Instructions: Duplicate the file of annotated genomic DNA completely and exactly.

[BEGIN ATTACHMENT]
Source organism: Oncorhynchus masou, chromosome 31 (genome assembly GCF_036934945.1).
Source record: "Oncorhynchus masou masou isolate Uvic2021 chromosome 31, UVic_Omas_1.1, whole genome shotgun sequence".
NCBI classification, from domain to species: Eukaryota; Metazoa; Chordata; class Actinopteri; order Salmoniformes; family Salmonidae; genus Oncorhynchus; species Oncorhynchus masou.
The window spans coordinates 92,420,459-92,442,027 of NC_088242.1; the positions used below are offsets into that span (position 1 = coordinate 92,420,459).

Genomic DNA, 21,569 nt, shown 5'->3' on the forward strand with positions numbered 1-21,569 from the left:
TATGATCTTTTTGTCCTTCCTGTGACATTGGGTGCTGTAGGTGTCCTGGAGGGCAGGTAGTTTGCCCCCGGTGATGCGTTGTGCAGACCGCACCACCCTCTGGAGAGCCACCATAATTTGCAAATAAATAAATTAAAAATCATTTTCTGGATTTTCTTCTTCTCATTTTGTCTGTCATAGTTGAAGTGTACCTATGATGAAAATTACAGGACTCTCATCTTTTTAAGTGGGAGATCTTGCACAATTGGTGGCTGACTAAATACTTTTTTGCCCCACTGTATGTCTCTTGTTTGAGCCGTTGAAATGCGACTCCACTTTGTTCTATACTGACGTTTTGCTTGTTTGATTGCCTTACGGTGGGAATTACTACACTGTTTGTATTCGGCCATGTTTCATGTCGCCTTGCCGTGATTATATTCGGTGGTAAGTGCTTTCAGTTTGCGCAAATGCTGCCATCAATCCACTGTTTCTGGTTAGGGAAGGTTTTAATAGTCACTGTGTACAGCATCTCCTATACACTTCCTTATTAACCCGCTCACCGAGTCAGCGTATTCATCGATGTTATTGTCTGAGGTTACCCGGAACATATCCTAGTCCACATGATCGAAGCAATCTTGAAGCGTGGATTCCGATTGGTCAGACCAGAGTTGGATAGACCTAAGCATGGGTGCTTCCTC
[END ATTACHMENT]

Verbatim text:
Source organism: Oncorhynchus masou, chromosome 31 (genome assembly GCF_036934945.1).
Source record: "Oncorhynchus masou masou isolate Uvic2021 chromosome 31, UVic_Omas_1.1, whole genome shotgun sequence".
NCBI classification, from domain to species: Eukaryota; Metazoa; Chordata; class Actinopteri; order Salmoniformes; family Salmonidae; genus Oncorhynchus; species Oncorhynchus masou.
The window spans coordinates 92,420,459-92,442,027 of NC_088242.1; the positions used below are offsets into that span (position 1 = coordinate 92,420,459).

Genomic DNA, 21,569 nt, shown 5'->3' on the forward strand with positions numbered 1-21,569 from the left:
TATGATCTTTTTGTCCTTCCTGTGACATTGGGTGCTGTAGGTGTCCTGGAGGGCAGGTAGTTTGCCCCCGGTGATGCGTTGTGCAGACCGCACCACCCTCTGGAGAGCCACCATAATTTGCAAATAAATAAATTAAAAATCATTTTCTGGATTTTCTTCTTCTCATTTTGTCTGTCATAGTTGAAGTGTACCTATGATGAAAATTACAGGACTCTCATCTTTTTAAGTGGGAGATCTTGCACAATTGGTGGCTGACTAAATACTTTTTTGCCCCACTGTATGTCTCTTGTTTGAGCCGTTGAAATGCGACTCCACTTTGTTCTATACTGACGTTTTGCTTGTTTGATTGCCTTACGGTGGGAATTACTACACTGTTTGTATTCGGCCATGTTTCATGTCGCCTTGCCGTGATTATATTCGGTGGTAAGTGCTTTCAGTTTGCGCAAATGCTGCCATCAATCCACTGTTTCTGGTTAGGGAAGGTTTTAATAGTCACTGTGTACAGCATCTCCTATACACTTCCTTATTAACCCGCTCACCGAGTCAGCGTATTCATCGATGTTATTGTCTGAGGTTACCCGGAACATATCCTAGTCCACATGATCGAAGCAATCTTGAAGCGTGGATTCCGATTGGTCAGACCAGAGTTGGATAGACCTAAGCATGGGTGCTTCCTC